When Lonesome Highway started, it was to write about acts that were making great music but not exactly travelling in the mainstream. Moot Davis is exactly the kind of artist that fits the bill. His latest album, his fourth if you don’t count those he sold at gigs while playing on Nashville’s Lower Broadway back in the day, is the best yet. Davis’ first two were produced with Dwight Yoakam producer Pete Anderson and you can see what attracted Anderson to Davis. Davis has a great sense of direction, an understanding of where his music has come from and where he wants to take it; then there are the songs, considered and meaningful, and, not least, there’s the voice, which has both character and the capacity to deliver the essential message of those songs.
Davis’s last album Man About Town was produced by another guitarist/producer. This time it was Kenny Vaughan and it was a step forward for Davis. Goin’ in Hot is again helmed by Vaughan and they have built on their relationship. The press release tells us that the album is more roadhouse rock than hardcore honky-tonk. This is true, but is a distinction that may have little relevance for those who already know and love Davis’ music and the influences he draws from to create something genuinely rewarding. It may not exactly be pure Texas honky-tonk and it sure ain't Nashville lite but it does impresses on many levels.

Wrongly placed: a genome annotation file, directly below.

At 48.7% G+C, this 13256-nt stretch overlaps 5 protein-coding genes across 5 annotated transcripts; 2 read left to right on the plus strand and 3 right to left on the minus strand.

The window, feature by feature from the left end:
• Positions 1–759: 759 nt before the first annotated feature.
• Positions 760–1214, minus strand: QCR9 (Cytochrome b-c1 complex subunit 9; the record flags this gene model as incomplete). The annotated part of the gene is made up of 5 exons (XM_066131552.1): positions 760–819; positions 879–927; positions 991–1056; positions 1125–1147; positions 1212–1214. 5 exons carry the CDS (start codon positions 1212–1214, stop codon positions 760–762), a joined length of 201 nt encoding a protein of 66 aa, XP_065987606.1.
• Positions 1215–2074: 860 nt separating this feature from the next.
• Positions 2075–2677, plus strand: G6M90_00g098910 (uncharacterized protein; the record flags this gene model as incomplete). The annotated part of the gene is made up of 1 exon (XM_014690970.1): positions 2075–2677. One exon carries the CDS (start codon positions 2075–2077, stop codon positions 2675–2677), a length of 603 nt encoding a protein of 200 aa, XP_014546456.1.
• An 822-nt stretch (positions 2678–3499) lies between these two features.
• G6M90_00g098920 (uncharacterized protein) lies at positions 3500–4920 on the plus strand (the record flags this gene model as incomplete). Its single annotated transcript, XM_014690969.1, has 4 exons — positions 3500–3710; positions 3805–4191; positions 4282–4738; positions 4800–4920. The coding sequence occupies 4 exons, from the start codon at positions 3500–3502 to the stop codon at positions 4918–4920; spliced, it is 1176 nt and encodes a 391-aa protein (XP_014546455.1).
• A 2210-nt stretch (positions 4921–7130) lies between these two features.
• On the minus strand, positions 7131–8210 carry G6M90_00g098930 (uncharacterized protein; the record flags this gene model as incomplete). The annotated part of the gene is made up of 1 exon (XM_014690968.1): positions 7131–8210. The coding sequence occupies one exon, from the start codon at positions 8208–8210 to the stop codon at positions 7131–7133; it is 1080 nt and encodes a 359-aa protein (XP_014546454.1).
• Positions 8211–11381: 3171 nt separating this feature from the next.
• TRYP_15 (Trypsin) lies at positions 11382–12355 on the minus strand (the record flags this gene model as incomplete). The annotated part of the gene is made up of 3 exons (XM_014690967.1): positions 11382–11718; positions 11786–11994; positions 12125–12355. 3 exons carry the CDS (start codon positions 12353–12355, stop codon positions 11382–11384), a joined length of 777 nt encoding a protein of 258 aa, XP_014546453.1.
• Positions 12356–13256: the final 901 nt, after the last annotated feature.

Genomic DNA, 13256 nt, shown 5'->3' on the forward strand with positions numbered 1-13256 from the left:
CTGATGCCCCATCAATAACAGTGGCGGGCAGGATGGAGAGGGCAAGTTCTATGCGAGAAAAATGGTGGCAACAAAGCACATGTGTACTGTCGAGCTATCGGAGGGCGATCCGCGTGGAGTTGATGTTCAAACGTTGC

Moot Davis has come through a relationship break-up that was the impetus for several of these songs. What you won’t find is the kind of “tail gate and tan lines” songs currently doing the rounds in Music Row. No, here we have material more substantial and stylistic. The album opens with the title song and immediately sets the pace and tone with an up-tempo beat and some incisive guitar, honking brass and solid beat group harmonies. Food Stamps is about surviving hard times in these modern times and it could have come from the canon of Merle Haggard. It highlights some fine playing from pedal steel guitarist Gary Morse.
The heart of this album is Davis’s road band of lead guitarist Bill Corvino, bassist Michael Massimino and drummer Joey Mekler, a tight and inventive combo that has worked these songs up on the road. They’re joined on the album by producer Vaughan, Gary Morse and keyboardist Micah Hulscher plus Chris West on brass and Luella Wood on harmony vocals who vary the mood, tempos and aural textures to deliver a very satisfying soundscape.
Made for Blood has a groove that is greasy and swampy. Used to Call It Love, a song co-written with Helen V Estepp, has a more laid back feel and an emotional vocal about a love falling apart through different expectations of what it means to both parties. The song is built around steel and guitar that emphasise the sense of heartache while being set against an appealing musical setting that contrasts with the down emotions. It would easily fit on a classic Dwight Yoakam album. The second co-write Love Hangover, this time with Robert Mahaney, is a tale of how a love hangover hurts more that any drink induced variation. It’s another uptempo kicker that is hard to resist.